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COVID-19’s Psychological Toll: Mental Distress Among Americans Has Tripled During the Pandemic Compared to 2018

4 minute read

Late last month, as the full weight of the COVID-19 crises was settling on the country’s shoulders, more than one in four American adults met the criteria that psychologists use to diagnose serious mental distress and illness. That represents a roughly 700% increase from pre-pandemic data collected in 2018.

While this surge in mental distress showed up across age and demographic groups, young adults and those with children experienced the most pronounced spikes. Among adults living at home with kids under the age of 18, the rate of severe distress rose from just 3% in 2018 to 37% last month.

These figures are among the grave—though not altogether surprising—findings of a new study from researchers at San Diego State University and Florida State University. The study is currently in preprint, which means it has not yet undergone peer review and formal publication. While preliminary, its data are among the first to offer details on the scope of the country’s coronavirus-related psychological struggles.

Last month, roughly 70% of Americans experienced moderate-to-severe mental distress—triple the rate seen in 2018. “I expected there to be an increase, but even I was surprised by how large it was,” says Jean Twenge, coauthor of the study and a professor of psychology at San Diego State University.

Twenge’s study used data collected in 2018 as part of the National Health Interview Survey (NHIS), an annual survey of tens of thousands of Americans that is overseen by a branch of the U.S. Centers for Disease Control and Prevention. The NHIS included a research-validated, six-item scale designed to measure mental illness. Last month, Twenge and her colleagues used the same six-item scale to assess the mental health of more than 2,000 Americans spread across the country. They compared their figures to the 2018 data in order to produce their findings.

Twenge says the severity of the mental health discrepancies her study revealed probably shouldn’t have come as a shock. “In some ways, this is a perfect storm for mental health issues,” she says. “We’re dealing with social isolation, anxiety around health, and economic problems. All of these are situations linked to mental health challenges, and these are hitting many of us all at once.”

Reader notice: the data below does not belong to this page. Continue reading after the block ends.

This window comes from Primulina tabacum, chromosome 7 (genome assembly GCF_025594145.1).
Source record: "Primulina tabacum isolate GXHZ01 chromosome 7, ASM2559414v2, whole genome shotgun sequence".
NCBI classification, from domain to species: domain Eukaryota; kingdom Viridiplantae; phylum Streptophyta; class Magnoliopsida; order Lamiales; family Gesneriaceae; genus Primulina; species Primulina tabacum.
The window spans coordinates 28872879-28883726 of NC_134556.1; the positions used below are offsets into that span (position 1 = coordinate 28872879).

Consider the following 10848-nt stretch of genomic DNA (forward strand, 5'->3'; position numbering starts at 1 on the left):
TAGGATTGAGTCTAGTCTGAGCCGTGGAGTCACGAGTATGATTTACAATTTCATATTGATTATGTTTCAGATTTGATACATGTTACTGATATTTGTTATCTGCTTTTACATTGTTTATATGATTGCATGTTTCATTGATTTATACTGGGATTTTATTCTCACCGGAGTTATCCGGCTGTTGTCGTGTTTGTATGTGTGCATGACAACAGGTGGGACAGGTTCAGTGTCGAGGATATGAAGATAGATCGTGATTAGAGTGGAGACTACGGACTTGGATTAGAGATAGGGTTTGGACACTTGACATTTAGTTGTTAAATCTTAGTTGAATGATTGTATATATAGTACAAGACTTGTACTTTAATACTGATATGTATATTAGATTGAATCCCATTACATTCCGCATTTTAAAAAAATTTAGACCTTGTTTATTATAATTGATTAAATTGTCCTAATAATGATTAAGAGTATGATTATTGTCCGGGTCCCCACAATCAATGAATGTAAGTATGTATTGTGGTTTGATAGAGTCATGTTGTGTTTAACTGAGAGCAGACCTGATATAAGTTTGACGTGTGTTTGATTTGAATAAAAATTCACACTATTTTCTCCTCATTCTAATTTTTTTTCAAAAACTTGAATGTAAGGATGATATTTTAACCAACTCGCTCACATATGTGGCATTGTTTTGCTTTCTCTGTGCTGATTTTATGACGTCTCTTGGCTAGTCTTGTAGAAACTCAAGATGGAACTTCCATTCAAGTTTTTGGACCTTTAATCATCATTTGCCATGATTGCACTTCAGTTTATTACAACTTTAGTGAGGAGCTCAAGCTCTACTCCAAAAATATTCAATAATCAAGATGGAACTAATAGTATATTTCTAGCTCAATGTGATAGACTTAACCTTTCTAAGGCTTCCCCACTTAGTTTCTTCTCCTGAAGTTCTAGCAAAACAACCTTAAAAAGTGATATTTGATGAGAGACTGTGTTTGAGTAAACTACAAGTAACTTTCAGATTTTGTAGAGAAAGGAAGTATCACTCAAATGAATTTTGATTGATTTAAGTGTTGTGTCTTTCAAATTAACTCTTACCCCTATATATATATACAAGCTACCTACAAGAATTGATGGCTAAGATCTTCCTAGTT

Researchers unaffiliated with Twenge’s study say that, on top of the loss of jobs and the obvious health risks associated with COVID-19, the element of uncertainty is causing Americans a great deal of psychological distress. “People don’t know when we’re going to get back to normal life, and that is quite anxiety provoking,” says Dr. Gary Small, a professor of psychiatry and behavioral sciences at the University of California, Los Angeles.

The COVID-19 crisis has forced U.S. politicians and public health officials into a lose-lose dilemma: both groups are now weighing the life-and-death risk of exposing people to the virus against the manifold hardships created by stay-at-home directives and business closures. More and more, members of each group have discussed the psychological repercussions associated with each scenario—including the specter of rising depression and suicide rates. This new study appears to substantiate those concerns.

While some might point to the psychological blowback as a reason to reopen the economy and lift restrictions, Twenge says that course of action is also fraught. “Opening up too soon and then having to shut back down could also have very negative consequences from a mental health perspective, such as a further increase in mental distress,” she says.

“If there’s a policy message here,” she adds, “it’s that people are suffering and we need to put resources into mental health treatment.

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